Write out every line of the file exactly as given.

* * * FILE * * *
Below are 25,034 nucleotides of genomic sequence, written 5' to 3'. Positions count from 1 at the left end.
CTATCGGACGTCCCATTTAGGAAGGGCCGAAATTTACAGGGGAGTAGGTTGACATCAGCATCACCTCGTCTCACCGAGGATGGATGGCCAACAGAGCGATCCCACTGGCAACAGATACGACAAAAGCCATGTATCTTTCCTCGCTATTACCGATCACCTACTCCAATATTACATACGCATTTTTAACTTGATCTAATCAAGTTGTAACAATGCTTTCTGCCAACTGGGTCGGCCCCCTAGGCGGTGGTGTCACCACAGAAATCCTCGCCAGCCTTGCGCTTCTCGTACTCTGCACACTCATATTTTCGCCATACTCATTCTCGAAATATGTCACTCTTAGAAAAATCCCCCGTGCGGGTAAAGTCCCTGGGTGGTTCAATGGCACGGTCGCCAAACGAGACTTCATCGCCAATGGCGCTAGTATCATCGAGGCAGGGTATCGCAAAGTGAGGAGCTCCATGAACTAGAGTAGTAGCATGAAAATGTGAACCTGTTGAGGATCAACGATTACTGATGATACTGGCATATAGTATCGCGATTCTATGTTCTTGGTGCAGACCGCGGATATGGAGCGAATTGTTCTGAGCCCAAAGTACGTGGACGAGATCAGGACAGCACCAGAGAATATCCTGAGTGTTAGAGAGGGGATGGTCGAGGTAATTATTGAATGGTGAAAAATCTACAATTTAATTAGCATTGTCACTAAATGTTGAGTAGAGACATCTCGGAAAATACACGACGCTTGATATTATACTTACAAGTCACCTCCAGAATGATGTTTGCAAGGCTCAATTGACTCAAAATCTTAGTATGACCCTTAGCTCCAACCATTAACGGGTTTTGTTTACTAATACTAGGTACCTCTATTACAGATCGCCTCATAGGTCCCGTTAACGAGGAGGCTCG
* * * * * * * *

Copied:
Below are 25,034 nucleotides of genomic sequence, written 5' to 3'. Positions count from 1 at the left end.
CTATCGGACGTCCCATTTAGGAAGGGCCGAAATTTACAGGGGAGTAGGTTGACATCAGCATCACCTCGTCTCACCGAGGATGGATGGCCAACAGAGCGATCCCACTGGCAACAGATACGACAAAAGCCATGTATCTTTCCTCGCTATTACCGATCACCTACTCCAATATTACATACGCATTTTTAACTTGATCTAATCAAGTTGTAACAATGCTTTCTGCCAACTGGGTCGGCCCCCTAGGCGGTGGTGTCACCACAGAAATCCTCGCCAGCCTTGCGCTTCTCGTACTCTGCACACTCATATTTTCGCCATACTCATTCTCGAAATATGTCACTCTTAGAAAAATCCCCCGTGCGGGTAAAGTCCCTGGGTGGTTCAATGGCACGGTCGCCAAACGAGACTTCATCGCCAATGGCGCTAGTATCATCGAGGCAGGGTATCGCAAAGTGAGGAGCTCCATGAACTAGAGTAGTAGCATGAAAATGTGAACCTGTTGAGGATCAACGATTACTGATGATACTGGCATATAGTATCGCGATTCTATGTTCTTGGTGCAGACCGCGGATATGGAGCGAATTGTTCTGAGCCCAAAGTACGTGGACGAGATCAGGACAGCACCAGAGAATATCCTGAGTGTTAGAGAGGGGATGGTCGAGGTAATTATTGAATGGTGAAAAATCTACAATTTAATTAGCATTGTCACTAAATGTTGAGTAGAGACATCTCGGAAAATACACGACGCTTGATATTATACTTACAAGTCACCTCCAGAATGATGTTTGCAAGGCTCAATTGACTCAAAATCTTAGTATGACCCTTAGCTCCAACCATTAACGGGTTTTGTTTACTAATACTAGGTACCTCTATTACAGATCGCCTCATAGGTCCCGTTAACGAGGAGGCTCG